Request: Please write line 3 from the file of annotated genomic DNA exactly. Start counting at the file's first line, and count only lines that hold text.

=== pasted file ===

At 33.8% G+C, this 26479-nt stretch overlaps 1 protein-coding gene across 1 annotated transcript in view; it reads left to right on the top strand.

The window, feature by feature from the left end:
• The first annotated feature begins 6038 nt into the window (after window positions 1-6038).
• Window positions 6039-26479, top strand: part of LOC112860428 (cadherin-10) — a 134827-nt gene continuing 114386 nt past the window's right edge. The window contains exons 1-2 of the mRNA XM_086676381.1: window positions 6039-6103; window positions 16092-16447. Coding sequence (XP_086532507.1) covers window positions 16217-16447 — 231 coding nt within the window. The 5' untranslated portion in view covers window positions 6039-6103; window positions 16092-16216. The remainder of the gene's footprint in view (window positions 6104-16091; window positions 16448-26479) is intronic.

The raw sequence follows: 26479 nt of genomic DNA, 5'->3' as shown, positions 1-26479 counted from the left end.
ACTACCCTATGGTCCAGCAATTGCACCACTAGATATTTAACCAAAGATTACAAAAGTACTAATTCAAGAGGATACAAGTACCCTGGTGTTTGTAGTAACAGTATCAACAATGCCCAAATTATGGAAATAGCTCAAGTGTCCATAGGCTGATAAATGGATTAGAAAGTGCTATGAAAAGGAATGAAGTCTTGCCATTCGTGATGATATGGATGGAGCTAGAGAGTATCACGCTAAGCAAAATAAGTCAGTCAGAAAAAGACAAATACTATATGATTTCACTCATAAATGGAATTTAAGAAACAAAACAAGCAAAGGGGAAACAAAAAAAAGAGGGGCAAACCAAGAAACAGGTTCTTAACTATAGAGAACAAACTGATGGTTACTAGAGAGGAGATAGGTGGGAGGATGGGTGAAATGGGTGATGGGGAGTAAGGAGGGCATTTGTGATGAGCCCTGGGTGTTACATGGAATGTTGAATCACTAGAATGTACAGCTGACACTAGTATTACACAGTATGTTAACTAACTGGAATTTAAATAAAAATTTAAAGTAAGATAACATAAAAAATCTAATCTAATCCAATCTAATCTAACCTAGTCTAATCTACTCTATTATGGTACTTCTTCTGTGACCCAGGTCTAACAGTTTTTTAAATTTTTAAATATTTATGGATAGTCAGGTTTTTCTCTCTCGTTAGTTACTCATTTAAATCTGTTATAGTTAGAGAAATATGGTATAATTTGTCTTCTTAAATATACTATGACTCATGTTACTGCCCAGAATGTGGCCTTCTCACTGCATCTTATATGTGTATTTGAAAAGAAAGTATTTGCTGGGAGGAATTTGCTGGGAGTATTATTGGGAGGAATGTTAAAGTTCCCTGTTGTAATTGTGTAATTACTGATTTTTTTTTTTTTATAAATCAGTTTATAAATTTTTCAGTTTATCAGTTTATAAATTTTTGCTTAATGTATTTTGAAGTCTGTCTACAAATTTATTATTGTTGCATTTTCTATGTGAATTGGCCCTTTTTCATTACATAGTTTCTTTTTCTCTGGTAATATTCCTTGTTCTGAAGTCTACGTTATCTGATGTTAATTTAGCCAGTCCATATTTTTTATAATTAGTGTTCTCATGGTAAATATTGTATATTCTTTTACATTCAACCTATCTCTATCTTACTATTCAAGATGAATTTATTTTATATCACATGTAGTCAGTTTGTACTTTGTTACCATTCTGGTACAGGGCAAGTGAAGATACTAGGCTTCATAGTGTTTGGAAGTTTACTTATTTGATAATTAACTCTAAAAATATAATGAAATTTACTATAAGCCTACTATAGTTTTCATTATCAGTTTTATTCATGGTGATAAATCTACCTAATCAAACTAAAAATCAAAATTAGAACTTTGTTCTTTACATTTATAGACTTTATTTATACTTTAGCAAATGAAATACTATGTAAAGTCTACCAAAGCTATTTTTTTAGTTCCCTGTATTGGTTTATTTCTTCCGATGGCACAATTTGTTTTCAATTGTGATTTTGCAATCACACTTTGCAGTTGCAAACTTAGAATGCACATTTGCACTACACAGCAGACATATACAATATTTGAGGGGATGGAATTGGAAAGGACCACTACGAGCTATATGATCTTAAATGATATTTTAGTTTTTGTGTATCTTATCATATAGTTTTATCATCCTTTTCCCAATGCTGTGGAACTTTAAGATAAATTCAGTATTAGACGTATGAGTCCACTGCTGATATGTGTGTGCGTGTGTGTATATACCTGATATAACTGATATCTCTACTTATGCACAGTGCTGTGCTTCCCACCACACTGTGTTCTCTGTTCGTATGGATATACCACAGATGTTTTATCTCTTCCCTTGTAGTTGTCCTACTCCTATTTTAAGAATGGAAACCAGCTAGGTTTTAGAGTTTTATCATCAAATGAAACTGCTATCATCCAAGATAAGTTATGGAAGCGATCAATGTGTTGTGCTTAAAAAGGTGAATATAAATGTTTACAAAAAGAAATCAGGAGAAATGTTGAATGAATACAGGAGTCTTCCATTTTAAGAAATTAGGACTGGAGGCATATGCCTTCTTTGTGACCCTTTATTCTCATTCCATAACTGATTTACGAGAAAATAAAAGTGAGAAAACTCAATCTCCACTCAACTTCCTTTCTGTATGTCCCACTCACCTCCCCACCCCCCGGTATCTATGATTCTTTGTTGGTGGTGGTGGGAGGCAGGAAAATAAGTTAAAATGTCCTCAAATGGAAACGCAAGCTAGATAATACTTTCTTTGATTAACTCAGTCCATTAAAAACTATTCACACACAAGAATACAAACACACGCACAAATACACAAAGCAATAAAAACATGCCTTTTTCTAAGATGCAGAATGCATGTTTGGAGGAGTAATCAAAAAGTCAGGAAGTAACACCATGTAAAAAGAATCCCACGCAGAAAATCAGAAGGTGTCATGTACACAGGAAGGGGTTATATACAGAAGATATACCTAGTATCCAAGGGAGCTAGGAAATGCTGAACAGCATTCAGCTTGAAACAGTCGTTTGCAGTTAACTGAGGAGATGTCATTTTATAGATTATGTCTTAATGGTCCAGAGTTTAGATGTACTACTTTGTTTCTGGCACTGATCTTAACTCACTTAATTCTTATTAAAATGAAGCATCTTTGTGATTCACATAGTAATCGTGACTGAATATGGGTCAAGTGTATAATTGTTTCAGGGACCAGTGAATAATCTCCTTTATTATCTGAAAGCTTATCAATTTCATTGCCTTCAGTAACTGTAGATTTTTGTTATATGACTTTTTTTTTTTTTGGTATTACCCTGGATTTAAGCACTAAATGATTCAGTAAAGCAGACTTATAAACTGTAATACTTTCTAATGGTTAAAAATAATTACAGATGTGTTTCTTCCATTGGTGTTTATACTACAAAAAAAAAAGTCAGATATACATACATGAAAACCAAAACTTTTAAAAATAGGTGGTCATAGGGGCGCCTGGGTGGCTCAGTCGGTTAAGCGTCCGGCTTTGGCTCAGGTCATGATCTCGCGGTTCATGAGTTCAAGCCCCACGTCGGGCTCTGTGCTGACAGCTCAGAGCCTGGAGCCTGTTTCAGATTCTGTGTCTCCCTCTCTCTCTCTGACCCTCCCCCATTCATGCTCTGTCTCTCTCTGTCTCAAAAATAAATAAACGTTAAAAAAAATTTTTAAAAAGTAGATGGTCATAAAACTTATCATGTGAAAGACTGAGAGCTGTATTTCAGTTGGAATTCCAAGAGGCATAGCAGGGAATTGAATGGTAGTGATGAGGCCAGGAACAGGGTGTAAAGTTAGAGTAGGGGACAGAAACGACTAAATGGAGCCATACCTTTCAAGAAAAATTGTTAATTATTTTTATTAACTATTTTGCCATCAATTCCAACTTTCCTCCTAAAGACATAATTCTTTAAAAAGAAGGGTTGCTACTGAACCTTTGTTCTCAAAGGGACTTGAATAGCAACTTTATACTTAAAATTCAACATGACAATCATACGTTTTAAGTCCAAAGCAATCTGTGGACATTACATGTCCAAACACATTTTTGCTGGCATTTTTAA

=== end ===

• The first annotated feature begins 6038 nt into the window (after window positions 1-6038).